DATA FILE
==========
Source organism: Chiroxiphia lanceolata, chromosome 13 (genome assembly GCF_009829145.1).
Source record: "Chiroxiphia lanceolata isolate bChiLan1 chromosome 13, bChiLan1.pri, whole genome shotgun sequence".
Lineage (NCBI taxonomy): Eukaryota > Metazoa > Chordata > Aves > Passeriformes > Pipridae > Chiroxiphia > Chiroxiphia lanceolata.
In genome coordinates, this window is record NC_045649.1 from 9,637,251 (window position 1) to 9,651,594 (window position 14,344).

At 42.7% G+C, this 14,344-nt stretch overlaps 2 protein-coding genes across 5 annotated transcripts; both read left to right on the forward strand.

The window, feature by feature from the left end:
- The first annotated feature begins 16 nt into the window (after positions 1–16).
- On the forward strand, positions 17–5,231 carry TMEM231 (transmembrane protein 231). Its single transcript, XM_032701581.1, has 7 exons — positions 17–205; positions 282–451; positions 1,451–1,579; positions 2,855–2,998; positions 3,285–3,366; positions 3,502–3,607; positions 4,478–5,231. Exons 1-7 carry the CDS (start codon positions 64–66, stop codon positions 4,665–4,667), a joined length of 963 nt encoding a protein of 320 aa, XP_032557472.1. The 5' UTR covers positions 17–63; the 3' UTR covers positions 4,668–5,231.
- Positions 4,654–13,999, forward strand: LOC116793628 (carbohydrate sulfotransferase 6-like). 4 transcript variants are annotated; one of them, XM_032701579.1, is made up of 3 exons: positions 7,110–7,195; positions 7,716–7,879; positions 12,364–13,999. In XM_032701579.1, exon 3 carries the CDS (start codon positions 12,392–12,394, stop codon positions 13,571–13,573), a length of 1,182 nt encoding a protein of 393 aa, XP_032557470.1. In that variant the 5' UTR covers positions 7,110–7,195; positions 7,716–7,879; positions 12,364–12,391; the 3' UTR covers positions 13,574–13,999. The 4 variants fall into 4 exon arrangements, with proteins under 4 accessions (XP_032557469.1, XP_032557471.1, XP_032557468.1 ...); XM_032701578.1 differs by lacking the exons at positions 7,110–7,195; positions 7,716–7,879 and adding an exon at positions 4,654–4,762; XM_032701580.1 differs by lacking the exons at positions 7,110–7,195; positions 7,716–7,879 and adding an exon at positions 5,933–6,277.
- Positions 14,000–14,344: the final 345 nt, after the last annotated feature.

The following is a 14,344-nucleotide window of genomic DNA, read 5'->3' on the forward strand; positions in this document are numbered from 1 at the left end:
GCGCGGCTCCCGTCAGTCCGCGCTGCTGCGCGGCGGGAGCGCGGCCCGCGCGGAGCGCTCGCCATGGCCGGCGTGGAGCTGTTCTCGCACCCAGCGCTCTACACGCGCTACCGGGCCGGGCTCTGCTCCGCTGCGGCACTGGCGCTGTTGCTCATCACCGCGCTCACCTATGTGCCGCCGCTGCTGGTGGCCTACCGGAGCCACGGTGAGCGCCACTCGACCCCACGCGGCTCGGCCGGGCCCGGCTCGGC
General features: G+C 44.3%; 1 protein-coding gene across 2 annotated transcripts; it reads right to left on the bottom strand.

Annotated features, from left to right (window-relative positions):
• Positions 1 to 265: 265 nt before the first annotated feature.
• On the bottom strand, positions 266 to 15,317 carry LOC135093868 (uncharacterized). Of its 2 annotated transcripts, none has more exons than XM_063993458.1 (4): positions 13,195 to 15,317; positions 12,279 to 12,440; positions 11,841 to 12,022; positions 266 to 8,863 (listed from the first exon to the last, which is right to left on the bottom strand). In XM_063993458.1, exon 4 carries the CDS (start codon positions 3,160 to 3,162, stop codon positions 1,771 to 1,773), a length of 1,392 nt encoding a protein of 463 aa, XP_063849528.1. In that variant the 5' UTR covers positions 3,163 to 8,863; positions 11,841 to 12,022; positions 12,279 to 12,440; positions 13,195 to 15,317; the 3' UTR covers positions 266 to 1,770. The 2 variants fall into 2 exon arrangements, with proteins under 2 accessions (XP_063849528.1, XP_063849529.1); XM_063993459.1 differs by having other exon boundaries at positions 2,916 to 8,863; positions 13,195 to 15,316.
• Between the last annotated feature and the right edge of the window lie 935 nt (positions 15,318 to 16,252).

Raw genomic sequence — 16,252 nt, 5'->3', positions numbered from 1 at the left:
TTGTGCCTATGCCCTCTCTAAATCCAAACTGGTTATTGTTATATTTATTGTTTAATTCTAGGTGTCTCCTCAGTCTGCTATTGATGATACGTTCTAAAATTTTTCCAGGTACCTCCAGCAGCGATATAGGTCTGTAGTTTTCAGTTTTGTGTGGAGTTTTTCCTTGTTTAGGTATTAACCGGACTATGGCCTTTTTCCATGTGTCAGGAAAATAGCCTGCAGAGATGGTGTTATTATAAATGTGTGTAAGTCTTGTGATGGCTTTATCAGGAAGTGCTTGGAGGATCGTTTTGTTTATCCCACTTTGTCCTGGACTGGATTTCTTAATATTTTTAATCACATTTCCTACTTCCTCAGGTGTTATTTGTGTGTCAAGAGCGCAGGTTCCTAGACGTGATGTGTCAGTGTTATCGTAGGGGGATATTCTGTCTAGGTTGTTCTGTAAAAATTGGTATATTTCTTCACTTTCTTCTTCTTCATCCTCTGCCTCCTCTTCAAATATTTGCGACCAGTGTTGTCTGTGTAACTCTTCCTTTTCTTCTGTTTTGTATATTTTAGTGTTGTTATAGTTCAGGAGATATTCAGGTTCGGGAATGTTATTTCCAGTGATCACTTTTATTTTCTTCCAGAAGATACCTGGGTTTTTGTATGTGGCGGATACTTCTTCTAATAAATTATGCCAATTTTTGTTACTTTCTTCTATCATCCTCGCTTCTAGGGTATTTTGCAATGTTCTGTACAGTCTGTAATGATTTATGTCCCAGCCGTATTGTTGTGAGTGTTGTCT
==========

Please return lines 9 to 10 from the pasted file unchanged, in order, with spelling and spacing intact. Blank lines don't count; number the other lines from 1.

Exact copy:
- Positions 4,654–13,999, forward strand: LOC116793628 (carbohydrate sulfotransferase 6-like). 4 transcript variants are annotated; one of them, XM_032701579.1, is made up of 3 exons: positions 7,110–7,195; positions 7,716–7,879; positions 12,364–13,999. In XM_032701579.1, exon 3 carries the CDS (start codon positions 12,392–12,394, stop codon positions 13,571–13,573), a length of 1,182 nt encoding a protein of 393 aa, XP_032557470.1. In that variant the 5' UTR covers positions 7,110–7,195; positions 7,716–7,879; positions 12,364–12,391; the 3' UTR covers positions 13,574–13,999. The 4 variants fall into 4 exon arrangements, with proteins under 4 accessions (XP_032557469.1, XP_032557471.1, XP_032557468.1 ...); XM_032701578.1 differs by lacking the exons at positions 7,110–7,195; positions 7,716–7,879 and adding an exon at positions 4,654–4,762; XM_032701580.1 differs by lacking the exons at positions 7,110–7,195; positions 7,716–7,879 and adding an exon at positions 5,933–6,277.
- Positions 14,000–14,344: the final 345 nt, after the last annotated feature.